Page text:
Thanks, Ryan. That link led to IRS Form 8027, which is the form filed by employers who are required to "allocate" tips, and the instructions for that form state:
"You must file Form 8027 if you're an employer who operates a large food or beverage establishment. A large food or beverage establishment is a food or beverage operation: That is located in the 50 states or in the District of Columbia, Where tipping of food or beverage employees by customers is customary, and Whose employer normally employed more than 10 employees on a typical business day during the preceding calendar year. We call this the 10-employee test.
"A food or beverage operation is any business activity which provides food or beverages for consumption on the premises, other than fast food operations. An operation is a fast food operation only if its customers order, pick up, and pay for food or beverages at a counter or window and then carry the food or beverages to another location (either on or off the premises). Some people call food or beverage operations venues, stores, rooms, outlets, or cost centers.
"If you provide food or beverages at more than one location, the activity at each separate location is considered to be a separate food or beverage operation and a separate Form 8027 is filed for each location. You could also have more than one food or beverage operation within a single building. Each activity conducted within a single building is treated as a separate location if the customers of the activity, while being provided with food or beverages, occupy an area separate from that occupied by customers of other activities and the gross receipts from the activity are recorded separately. For example, a gourmet restaurant, a coffee shop, and a cocktail lounge in a hotel would each be treated as a separate food or beverage operation if gross receipts from each activity are recorded separately."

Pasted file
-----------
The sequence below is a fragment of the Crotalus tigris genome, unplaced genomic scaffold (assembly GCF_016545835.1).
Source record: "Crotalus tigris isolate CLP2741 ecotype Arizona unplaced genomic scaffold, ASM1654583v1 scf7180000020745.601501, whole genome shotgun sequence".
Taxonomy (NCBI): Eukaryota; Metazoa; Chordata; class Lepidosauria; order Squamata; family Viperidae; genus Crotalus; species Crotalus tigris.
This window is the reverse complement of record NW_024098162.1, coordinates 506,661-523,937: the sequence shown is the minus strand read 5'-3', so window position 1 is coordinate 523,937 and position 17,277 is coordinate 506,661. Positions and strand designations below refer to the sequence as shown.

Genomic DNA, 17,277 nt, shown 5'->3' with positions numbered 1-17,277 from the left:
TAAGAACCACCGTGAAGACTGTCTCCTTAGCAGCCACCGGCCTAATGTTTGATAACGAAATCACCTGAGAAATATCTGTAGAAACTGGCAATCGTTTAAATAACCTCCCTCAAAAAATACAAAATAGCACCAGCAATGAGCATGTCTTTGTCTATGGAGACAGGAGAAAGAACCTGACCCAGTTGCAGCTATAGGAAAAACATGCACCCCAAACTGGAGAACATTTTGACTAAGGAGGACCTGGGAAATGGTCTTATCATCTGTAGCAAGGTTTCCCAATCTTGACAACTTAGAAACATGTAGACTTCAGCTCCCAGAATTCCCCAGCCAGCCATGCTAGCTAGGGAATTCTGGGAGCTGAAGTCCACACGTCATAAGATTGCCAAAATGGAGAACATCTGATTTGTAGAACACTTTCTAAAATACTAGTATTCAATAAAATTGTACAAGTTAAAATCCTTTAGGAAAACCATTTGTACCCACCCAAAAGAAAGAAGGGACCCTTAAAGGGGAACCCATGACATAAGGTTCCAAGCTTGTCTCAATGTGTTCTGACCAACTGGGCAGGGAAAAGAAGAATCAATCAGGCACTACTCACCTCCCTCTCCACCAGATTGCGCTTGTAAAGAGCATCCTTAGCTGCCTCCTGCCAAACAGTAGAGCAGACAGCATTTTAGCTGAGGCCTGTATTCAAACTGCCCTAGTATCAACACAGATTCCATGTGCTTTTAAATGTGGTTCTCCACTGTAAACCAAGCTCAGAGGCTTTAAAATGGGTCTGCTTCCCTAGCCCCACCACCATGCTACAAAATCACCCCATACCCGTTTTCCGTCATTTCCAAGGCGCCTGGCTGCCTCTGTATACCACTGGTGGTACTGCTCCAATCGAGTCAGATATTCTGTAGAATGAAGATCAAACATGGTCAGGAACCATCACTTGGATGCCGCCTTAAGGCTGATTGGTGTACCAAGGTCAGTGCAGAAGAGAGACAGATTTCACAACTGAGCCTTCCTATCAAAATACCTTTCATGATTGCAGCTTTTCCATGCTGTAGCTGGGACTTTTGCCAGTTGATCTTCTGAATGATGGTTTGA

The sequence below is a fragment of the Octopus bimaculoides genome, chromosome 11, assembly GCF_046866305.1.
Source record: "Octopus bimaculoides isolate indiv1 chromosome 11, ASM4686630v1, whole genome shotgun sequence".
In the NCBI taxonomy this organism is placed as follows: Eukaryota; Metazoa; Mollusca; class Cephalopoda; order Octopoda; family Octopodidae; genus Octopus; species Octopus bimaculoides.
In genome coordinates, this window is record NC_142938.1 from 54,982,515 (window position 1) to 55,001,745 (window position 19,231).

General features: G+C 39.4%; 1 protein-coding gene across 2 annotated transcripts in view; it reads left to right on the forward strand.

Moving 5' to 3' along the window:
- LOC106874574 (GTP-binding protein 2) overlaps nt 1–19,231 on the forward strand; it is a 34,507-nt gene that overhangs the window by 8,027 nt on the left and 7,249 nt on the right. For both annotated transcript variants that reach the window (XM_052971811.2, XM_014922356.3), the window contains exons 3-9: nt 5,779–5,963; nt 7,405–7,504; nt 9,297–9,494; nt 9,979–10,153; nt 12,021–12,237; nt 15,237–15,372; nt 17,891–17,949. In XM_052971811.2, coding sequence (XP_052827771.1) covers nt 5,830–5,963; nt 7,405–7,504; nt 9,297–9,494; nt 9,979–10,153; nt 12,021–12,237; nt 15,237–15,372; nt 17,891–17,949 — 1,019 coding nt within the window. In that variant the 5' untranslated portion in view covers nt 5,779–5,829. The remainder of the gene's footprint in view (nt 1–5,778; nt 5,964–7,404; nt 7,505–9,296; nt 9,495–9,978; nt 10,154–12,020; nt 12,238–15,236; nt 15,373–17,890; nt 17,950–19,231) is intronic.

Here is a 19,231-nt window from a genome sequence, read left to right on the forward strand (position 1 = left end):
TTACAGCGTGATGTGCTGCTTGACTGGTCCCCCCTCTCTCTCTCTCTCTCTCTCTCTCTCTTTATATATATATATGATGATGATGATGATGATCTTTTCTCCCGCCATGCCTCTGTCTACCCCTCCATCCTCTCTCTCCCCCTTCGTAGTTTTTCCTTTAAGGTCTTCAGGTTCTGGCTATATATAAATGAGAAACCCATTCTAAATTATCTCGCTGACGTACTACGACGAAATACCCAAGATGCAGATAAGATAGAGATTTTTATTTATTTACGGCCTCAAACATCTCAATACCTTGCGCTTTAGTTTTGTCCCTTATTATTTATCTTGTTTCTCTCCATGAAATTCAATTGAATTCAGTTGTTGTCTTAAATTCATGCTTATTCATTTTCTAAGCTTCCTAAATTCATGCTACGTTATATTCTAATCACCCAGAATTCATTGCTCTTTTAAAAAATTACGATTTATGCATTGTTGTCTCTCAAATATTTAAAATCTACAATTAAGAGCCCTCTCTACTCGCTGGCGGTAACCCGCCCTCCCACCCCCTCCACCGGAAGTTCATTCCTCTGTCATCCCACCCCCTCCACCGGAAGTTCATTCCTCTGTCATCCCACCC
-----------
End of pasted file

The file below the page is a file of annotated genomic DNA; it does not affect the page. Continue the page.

"You must consider the following when completing the worksheet.
"• Include employees at all of your food or beverage operations, even if an individual operation has fewer than 10 employees.
"• Include all employees at your food or beverage operations, not just food or beverage employees.
"• Don't include employees at fast food operations.
"• Don't apply the 10-employee test separately to each food or beverage operation.
So, the way I'm reading this:
- Tips are allocated for "food and beverage operations", which can be sub-units of a larger operation.
- Tips are only allocated for people working in food and beverage operations, not for co-workers who work in sub-units of the same company that are non-food and beverage operations.
- A "fast food" operation is not included, which is essentially one where you buy food at a counter and walk away with it – McDonalds or 7-11, for example.
- An Amtrak dining car is a food operation, the Pacific Parlour car is a beverage operation, cafe cars are a fast food operation, everything else is a non-food and beverage operation.
By that logic, dining car and PPC staff would be subject to allocated tips, but no one else (ignoring for the moment the grey area of sleeping car and coach attendants who bring food to passengers).
That's my hypothesis, anyway. Anyone have any actual facts to test it with?